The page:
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When most people think of Wall Street, the image that comes to mind of the power brokers and deal makers is probably more men in suits than women in petticoats. But as we celebrate Women’s History Month, there are some very notable women who have set the stage for women in finance throughout history. Here are five women who have made investment and financial history, opening the doors for the women of today:
Empress Theodora (c. 497-548)
She was the wife of Emperor Justinian during the Byzantine era, and some say the most powerful woman of the Byzantine Empire. She is credited with having significantly expanded the rights of women, particularly in terms of owning property.
Victoria Woodhull (1839 – 1927)
Along with her sister, Tennie Claflin, in 1870 they opened the first brokerage owned by women: Woodhull, Claflin, and Company. Woodhull was the first woman to run for President, though she did so 50 years before women were allowed to vote. She was nominated by the Equal Rights Party and Frederick Douglass was nominated as her running mate (though he never accepted the nomination), and ran on a platform of gender and racial equality under the law. While her campaign was unsuccessful, she did make strides in the women’s suffrage movement, also becoming the first woman to directly address a congressional committee.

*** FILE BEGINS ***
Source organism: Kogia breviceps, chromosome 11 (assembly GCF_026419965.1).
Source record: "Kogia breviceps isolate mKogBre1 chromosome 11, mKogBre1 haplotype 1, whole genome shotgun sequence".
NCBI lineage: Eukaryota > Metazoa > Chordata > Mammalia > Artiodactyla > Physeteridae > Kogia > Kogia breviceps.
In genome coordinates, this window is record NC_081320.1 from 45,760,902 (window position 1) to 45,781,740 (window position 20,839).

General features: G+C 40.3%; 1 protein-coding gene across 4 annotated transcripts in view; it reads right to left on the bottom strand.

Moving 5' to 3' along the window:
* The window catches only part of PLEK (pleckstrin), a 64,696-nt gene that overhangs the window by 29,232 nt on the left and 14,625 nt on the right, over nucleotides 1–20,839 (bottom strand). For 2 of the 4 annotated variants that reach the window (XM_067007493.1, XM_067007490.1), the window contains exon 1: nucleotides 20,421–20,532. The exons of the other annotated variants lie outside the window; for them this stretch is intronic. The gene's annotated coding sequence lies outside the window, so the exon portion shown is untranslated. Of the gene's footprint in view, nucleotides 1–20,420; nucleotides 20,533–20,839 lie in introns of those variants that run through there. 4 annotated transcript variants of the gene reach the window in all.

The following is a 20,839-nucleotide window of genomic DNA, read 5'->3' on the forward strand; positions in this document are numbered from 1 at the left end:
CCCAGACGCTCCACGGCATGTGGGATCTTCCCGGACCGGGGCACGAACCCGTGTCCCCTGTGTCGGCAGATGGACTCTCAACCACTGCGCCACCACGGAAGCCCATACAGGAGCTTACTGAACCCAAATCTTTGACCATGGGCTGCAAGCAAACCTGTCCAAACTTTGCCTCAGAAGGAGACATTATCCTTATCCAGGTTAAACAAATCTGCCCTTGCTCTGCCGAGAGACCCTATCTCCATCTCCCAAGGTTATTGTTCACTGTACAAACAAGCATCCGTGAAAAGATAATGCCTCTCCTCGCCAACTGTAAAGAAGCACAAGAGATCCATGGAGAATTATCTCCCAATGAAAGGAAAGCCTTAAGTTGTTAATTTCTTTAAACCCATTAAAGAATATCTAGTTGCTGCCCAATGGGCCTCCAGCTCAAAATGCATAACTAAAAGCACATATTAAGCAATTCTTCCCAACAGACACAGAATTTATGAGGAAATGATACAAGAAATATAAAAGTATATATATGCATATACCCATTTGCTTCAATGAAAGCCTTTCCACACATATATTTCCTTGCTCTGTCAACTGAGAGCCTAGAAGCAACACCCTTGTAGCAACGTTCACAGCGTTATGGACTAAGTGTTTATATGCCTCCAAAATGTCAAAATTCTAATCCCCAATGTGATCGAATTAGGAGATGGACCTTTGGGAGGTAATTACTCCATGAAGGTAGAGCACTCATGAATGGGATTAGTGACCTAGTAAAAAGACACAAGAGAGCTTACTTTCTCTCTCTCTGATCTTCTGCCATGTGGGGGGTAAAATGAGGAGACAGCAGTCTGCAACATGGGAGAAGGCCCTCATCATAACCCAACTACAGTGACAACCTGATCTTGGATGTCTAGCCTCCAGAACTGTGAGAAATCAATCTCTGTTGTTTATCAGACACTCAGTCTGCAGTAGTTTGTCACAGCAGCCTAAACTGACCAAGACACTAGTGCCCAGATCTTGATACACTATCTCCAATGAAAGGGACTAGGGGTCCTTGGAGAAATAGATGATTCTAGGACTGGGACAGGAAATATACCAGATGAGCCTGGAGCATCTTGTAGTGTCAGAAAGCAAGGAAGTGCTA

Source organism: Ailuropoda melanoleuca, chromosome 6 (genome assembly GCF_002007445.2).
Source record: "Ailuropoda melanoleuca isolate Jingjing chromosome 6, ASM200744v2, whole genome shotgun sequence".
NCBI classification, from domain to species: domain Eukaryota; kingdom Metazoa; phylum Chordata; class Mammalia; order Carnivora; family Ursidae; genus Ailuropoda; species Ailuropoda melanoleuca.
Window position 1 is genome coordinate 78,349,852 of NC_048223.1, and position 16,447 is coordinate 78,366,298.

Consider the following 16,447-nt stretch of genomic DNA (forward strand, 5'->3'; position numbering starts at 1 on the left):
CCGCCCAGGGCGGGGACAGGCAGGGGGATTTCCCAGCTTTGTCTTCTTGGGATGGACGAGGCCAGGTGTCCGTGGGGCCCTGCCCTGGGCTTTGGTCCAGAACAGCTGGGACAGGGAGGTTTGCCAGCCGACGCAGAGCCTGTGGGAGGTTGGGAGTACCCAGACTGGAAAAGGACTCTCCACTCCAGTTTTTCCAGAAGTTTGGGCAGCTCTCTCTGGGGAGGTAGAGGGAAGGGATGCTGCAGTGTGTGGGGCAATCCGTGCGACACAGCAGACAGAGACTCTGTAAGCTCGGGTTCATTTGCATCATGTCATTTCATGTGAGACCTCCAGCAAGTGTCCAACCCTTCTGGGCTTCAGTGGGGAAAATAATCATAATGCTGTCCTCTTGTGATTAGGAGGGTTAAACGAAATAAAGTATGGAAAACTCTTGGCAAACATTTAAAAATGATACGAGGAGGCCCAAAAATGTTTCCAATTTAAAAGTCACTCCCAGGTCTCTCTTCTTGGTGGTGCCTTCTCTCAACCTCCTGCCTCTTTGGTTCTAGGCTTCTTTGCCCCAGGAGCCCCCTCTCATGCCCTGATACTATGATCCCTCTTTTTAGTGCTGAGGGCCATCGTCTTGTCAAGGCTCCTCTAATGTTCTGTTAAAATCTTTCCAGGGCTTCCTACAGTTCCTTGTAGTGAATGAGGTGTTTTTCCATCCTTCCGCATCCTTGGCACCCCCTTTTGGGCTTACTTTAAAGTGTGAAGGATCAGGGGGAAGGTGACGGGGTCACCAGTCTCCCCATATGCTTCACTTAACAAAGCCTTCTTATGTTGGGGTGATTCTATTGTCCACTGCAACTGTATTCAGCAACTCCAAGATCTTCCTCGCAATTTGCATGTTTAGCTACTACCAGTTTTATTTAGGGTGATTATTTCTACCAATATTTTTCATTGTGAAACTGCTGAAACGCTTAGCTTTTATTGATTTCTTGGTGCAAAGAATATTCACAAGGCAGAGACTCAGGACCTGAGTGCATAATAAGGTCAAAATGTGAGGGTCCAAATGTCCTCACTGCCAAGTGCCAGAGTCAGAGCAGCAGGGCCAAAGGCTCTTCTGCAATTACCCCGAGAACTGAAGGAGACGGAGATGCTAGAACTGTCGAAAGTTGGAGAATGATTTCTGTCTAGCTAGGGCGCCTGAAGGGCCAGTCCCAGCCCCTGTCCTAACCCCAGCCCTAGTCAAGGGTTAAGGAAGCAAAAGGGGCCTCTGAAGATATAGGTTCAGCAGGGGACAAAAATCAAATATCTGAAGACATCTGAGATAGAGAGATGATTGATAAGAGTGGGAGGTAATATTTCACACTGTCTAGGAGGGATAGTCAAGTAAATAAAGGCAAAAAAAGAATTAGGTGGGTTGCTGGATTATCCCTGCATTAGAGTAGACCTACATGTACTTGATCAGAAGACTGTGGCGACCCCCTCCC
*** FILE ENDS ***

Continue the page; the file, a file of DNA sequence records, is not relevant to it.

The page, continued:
Maggie Lena Walker (1864-1934)
She was the first woman to charter a bank in the U.S., the St. Luke Penny Savings Bank in Richmond, Virginia. Her goal was to foster economic independence in the Black community by promoting savings and home ownership. The bank, founded in 1903, remained until 2009 when it was purchased by Premier Bank, surviving for that time as the oldest Black-owned bank in the United States.
Muriel “Mickie” Siebert (1928-2013)
She had to lie about having a college degree to get her first job, but eventually became the first woman to become a member of the New York Stock Exchange (after working for several brokerages and getting frustrated with making less money than her male colleagues). She founded the Muriel Siebert & Company brokerage firm in 1969 (which is still in operation) and was named New York’s first female superintendent of banking in 1977. Muriel Siebert was known as the “first woman in finance.”
Janet Yellen (1946 - )
Janet Yellen is the first woman to hold the position of treasury secretary of the United States, though she is the 78th treasury secretary. She also served as chair of the White House Council of Economic Advisors (Clinton Administration) and chair of the Federal Reserve Board (Obama Administration). She is the first person (male or female) to have held all three positions. Yellen is a Professor Emeritus of economics at the University of California Berkeley, and has received honorary doctorates from a number of prestigious institutions, including the London School of Economics, NYU, and Yale University.
At Arnerich Massena, we’re proud of our own history of notable women on our leadership, ownership, and advisory teams. We were named one of Portland’s largest women-owned companies by The Portland Business Journal in 2018, and have built gender balance into our teams since our inception. We are dedicated to continuing to build on our history and grateful to those who came before. Cheers to all the women who have made financial history!